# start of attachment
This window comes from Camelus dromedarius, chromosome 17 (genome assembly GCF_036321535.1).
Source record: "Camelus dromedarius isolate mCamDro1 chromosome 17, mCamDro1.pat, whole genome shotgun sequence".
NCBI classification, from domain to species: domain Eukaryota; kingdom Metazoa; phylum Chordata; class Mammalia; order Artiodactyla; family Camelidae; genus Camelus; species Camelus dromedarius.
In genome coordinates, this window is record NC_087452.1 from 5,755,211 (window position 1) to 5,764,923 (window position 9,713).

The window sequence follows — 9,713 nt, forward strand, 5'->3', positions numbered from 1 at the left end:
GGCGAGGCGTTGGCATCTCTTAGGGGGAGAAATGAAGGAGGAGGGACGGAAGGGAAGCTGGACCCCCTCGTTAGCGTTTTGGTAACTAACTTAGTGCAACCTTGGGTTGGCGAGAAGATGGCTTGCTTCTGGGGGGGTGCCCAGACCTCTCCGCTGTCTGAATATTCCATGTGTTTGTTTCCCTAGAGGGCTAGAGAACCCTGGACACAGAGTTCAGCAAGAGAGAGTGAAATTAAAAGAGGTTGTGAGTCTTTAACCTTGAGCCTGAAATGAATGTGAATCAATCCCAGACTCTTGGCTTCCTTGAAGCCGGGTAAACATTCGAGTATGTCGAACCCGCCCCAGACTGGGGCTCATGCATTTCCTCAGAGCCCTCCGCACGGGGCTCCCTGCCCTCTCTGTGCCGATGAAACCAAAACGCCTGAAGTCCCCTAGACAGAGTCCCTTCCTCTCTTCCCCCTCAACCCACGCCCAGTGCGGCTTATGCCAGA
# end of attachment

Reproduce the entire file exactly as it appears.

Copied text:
This window comes from Camelus dromedarius, chromosome 17 (genome assembly GCF_036321535.1).
Source record: "Camelus dromedarius isolate mCamDro1 chromosome 17, mCamDro1.pat, whole genome shotgun sequence".
NCBI classification, from domain to species: domain Eukaryota; kingdom Metazoa; phylum Chordata; class Mammalia; order Artiodactyla; family Camelidae; genus Camelus; species Camelus dromedarius.
In genome coordinates, this window is record NC_087452.1 from 5,755,211 (window position 1) to 5,764,923 (window position 9,713).

The window sequence follows — 9,713 nt, forward strand, 5'->3', positions numbered from 1 at the left end:
GGCGAGGCGTTGGCATCTCTTAGGGGGAGAAATGAAGGAGGAGGGACGGAAGGGAAGCTGGACCCCCTCGTTAGCGTTTTGGTAACTAACTTAGTGCAACCTTGGGTTGGCGAGAAGATGGCTTGCTTCTGGGGGGGTGCCCAGACCTCTCCGCTGTCTGAATATTCCATGTGTTTGTTTCCCTAGAGGGCTAGAGAACCCTGGACACAGAGTTCAGCAAGAGAGAGTGAAATTAAAAGAGGTTGTGAGTCTTTAACCTTGAGCCTGAAATGAATGTGAATCAATCCCAGACTCTTGGCTTCCTTGAAGCCGGGTAAACATTCGAGTATGTCGAACCCGCCCCAGACTGGGGCTCATGCATTTCCTCAGAGCCCTCCGCACGGGGCTCCCTGCCCTCTCTGTGCCGATGAAACCAAAACGCCTGAAGTCCCCTAGACAGAGTCCCTTCCTCTCTTCCCCCTCAACCCACGCCCAGTGCGGCTTATGCCAGA